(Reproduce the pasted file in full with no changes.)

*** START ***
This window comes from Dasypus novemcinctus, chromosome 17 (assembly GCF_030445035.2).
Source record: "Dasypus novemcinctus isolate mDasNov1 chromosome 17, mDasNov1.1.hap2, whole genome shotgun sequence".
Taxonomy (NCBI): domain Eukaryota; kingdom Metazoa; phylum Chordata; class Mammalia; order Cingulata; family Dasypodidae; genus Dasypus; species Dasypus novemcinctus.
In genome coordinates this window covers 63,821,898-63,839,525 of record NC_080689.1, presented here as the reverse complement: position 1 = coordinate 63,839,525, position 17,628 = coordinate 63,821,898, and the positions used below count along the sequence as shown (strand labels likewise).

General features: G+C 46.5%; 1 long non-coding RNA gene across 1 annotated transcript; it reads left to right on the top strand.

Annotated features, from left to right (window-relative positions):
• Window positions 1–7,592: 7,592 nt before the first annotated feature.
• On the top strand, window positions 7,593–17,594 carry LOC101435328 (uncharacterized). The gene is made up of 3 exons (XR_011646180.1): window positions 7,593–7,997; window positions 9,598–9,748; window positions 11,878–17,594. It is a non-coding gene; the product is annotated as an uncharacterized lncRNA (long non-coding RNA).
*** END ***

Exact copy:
This window comes from Dasypus novemcinctus, chromosome 17 (assembly GCF_030445035.2).
Source record: "Dasypus novemcinctus isolate mDasNov1 chromosome 17, mDasNov1.1.hap2, whole genome shotgun sequence".
Taxonomy (NCBI): domain Eukaryota; kingdom Metazoa; phylum Chordata; class Mammalia; order Cingulata; family Dasypodidae; genus Dasypus; species Dasypus novemcinctus.
In genome coordinates this window covers 63,821,898-63,839,525 of record NC_080689.1, presented here as the reverse complement: position 1 = coordinate 63,839,525, position 17,628 = coordinate 63,821,898, and the positions used below count along the sequence as shown (strand labels likewise).

General features: G+C 46.5%; 1 long non-coding RNA gene across 1 annotated transcript; it reads left to right on the top strand.

Annotated features, from left to right (window-relative positions):
• Window positions 1–7,592: 7,592 nt before the first annotated feature.
• On the top strand, window positions 7,593–17,594 carry LOC101435328 (uncharacterized). The gene is made up of 3 exons (XR_011646180.1): window positions 7,593–7,997; window positions 9,598–9,748; window positions 11,878–17,594. It is a non-coding gene; the product is annotated as an uncharacterized lncRNA (long non-coding RNA).